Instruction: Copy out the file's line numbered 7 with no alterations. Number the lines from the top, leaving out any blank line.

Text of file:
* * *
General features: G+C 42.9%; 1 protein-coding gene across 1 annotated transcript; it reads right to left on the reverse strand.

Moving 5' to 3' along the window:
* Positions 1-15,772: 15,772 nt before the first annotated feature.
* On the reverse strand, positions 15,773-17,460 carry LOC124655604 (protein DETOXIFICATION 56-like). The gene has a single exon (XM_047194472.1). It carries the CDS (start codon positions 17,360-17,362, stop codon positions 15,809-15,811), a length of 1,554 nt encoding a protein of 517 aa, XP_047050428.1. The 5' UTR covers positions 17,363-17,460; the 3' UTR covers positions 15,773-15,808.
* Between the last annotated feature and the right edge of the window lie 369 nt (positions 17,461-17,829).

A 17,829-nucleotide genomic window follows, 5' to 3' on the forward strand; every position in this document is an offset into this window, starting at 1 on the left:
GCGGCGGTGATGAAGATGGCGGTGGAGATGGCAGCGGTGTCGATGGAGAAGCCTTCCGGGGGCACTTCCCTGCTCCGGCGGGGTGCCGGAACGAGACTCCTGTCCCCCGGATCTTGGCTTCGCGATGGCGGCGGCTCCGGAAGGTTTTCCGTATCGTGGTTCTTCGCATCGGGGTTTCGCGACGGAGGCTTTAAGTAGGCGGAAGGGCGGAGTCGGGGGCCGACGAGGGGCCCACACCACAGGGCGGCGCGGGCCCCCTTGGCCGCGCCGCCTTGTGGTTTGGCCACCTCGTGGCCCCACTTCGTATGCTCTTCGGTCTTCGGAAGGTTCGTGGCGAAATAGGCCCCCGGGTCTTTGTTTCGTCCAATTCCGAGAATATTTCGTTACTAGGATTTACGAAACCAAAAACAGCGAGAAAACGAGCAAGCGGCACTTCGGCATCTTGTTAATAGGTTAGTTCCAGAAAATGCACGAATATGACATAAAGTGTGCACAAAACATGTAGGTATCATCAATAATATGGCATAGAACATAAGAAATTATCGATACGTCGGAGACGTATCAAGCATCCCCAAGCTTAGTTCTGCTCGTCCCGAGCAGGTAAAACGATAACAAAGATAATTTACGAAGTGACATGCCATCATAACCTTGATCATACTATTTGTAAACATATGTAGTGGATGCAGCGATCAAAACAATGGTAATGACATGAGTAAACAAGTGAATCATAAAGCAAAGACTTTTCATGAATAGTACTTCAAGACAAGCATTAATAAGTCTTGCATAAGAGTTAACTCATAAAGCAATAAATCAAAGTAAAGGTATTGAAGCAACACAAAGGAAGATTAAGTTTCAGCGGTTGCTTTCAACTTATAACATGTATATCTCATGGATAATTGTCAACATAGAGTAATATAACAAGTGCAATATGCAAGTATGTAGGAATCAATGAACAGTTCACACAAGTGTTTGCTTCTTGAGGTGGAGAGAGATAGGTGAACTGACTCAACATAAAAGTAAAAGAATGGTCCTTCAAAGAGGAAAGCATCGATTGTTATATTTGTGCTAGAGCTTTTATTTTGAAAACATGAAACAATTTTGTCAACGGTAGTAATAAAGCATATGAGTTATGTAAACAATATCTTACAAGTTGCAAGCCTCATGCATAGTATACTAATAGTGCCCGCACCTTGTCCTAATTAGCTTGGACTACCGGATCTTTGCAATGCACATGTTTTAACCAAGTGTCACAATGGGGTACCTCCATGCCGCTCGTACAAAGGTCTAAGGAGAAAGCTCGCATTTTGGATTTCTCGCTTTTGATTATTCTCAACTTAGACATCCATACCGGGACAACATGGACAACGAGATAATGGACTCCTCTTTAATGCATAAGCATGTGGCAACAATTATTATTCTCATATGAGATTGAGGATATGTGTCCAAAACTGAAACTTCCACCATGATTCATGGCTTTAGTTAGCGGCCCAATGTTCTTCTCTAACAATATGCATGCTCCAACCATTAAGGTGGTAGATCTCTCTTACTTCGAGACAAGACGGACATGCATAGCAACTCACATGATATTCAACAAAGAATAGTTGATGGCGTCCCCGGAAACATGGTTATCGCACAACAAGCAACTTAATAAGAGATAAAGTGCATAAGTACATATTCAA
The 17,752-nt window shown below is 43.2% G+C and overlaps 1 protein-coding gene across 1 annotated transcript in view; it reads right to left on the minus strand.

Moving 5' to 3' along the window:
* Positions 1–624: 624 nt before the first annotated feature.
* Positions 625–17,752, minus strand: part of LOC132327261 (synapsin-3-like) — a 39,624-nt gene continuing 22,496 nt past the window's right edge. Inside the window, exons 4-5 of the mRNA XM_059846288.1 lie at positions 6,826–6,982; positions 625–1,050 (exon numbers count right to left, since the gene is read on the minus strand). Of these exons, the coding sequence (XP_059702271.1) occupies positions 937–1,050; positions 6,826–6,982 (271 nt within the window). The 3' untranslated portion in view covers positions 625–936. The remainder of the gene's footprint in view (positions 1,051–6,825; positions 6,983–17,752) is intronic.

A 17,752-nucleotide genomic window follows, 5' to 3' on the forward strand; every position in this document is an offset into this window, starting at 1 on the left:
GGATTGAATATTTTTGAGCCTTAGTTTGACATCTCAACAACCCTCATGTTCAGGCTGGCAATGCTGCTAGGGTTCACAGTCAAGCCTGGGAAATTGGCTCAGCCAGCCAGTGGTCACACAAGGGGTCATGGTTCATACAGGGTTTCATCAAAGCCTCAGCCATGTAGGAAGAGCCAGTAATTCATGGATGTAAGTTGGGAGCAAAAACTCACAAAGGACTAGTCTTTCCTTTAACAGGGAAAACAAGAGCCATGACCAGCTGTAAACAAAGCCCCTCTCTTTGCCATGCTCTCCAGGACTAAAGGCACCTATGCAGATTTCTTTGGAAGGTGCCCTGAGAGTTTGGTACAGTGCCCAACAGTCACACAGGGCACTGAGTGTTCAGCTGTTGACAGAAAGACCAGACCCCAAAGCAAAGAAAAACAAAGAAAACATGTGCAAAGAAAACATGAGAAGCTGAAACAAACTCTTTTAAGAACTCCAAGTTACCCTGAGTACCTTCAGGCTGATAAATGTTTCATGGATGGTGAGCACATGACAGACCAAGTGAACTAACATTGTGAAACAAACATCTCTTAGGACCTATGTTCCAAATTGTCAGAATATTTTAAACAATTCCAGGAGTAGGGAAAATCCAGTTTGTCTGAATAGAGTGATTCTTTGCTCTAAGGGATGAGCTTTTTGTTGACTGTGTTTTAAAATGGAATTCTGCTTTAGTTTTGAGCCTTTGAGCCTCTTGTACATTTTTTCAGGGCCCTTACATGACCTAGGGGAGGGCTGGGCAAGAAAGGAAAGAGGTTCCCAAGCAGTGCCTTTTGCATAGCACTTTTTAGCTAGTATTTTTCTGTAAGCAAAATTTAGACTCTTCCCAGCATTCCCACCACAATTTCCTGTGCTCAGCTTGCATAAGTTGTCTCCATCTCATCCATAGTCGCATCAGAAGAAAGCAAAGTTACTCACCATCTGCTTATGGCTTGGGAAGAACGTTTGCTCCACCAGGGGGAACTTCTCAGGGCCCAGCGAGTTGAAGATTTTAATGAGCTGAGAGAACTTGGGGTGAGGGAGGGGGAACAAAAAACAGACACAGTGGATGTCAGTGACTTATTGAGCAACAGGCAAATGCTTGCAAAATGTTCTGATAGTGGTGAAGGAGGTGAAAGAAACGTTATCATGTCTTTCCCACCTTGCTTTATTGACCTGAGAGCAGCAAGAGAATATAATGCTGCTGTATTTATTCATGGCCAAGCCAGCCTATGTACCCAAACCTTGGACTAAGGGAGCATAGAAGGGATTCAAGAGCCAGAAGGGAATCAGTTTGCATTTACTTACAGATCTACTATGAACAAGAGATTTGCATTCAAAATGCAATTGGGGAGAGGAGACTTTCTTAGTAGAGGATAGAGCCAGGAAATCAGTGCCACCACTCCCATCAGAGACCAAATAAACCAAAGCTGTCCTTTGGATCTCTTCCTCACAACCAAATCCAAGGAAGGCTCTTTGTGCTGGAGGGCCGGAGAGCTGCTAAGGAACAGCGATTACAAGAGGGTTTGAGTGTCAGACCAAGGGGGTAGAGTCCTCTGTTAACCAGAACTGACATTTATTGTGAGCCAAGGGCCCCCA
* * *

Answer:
GCGGCGGTGATGAAGATGGCGGTGGAGATGGCAGCGGTGTCGATGGAGAAGCCTTCCGGGGGCACTTCCCTGCTCCGGCGGGGTGCCGGAACGAGACTCCTGTCCCCCGGATCTTGGCTTCGCGATGGCGGCGGCTCCGGAAGGTTTTCCGTATCGTGGTTCTTCGCATCGGGGTTTCGCGACGGAGGCTTTAAGTAGGCGGAAGGGCGGAGTCGGGGGCCGACGAGGGGCCCACACCACAGGGCGGCGCGGGCCCCCTTGGCCGCGCCGCCTTGTGGTTTGGCCACCTCGTGGCCCCACTTCGTATGCTCTTCGGTCTTCGGAAGGTTCGTGGCGAAATAGGCCCCCGGGTCTTTGTTTCGTCCAATTCCGAGAATATTTCGTTACTAGGATTTACGAAACCAAAAACAGCGAGAAAACGAGCAAGCGGCACTTCGGCATCTTGTTAATAGGTTAGTTCCAGAAAATGCACGAATATGACATAAAGTGTGCACAAAACATGTAGGTATCATCAATAATATGGCATAGAACATAAGAAATTATCGATACGTCGGAGACGTATCAAGCATCCCCAAGCTTAGTTCTGCTCGTCCCGAGCAGGTAAAACGATAACAAAGATAATTTACGAAGTGACATGCCATCATAACCTTGATCATACTATTTGTAAACATATGTAGTGGATGCAGCGATCAAAACAATGGTAATGACATGAGTAAACAAGTGAATCATAAAGCAAAGACTTTTCATGAATAGTACTTCAAGACAAGCATTAATAAGTCTTGCATAAGAGTTAACTCATAAAGCAATAAATCAAAGTAAAGGTATTGAAGCAACACAAAGGAAGATTAAGTTTCAGCGGTTGCTTTCAACTTATAACATGTATATCTCATGGATAATTGTCAACATAGAGTAATATAACAAGTGCAATATGCAAGTATGTAGGAATCAATGAACAGTTCACACAAGTGTTTGCTTCTTGAGGTGGAGAGAGATAGGTGAACTGACTCAACATAAAAGTAAAAGAATGGTCCTTCAAAGAGGAAAGCATCGATTGTTATATTTGTGCTAGAGCTTTTATTTTGAAAACATGAAACAATTTTGTCAACGGTAGTAATAAAGCATATGAGTTATGTAAACAATATCTTACAAGTTGCAAGCCTCATGCATAGTATACTAATAGTGCCCGCACCTTGTCCTAATTAGCTTGGACTACCGGATCTTTGCAATGCACATGTTTTAACCAAGTGTCACAATGGGGTACCTCCATGCCGCTCGTACAAAGGTCTAAGGAGAAAGCTCGCATTTTGGATTTCTCGCTTTTGATTATTCTCAACTTAGACATCCATACCGGGACAACATGGACAACGAGATAATGGACTCCTCTTTAATGCATAAGCATGTGGCAACAATTATTATTCTCATATGAGATTGAGGATATGTGTCCAAAACTGAAACTTCCACCATGATTCATGGCTTTAGTTAGCGGCCCAATGTTCTTCTCTAACAATATGCATGCTCCAACCATTAAGGTGGTAGATCTCTCTTACTTCGAGACAAGACGGACATGCATAGCAACTCACATGATATTCAACAAAGAATAGTTGATGGCGTCCCCGGAAACATGGTTATCGCACAACAAGCAACTTAATAAGAGATAAAGTGCATAAGTACATATTCAA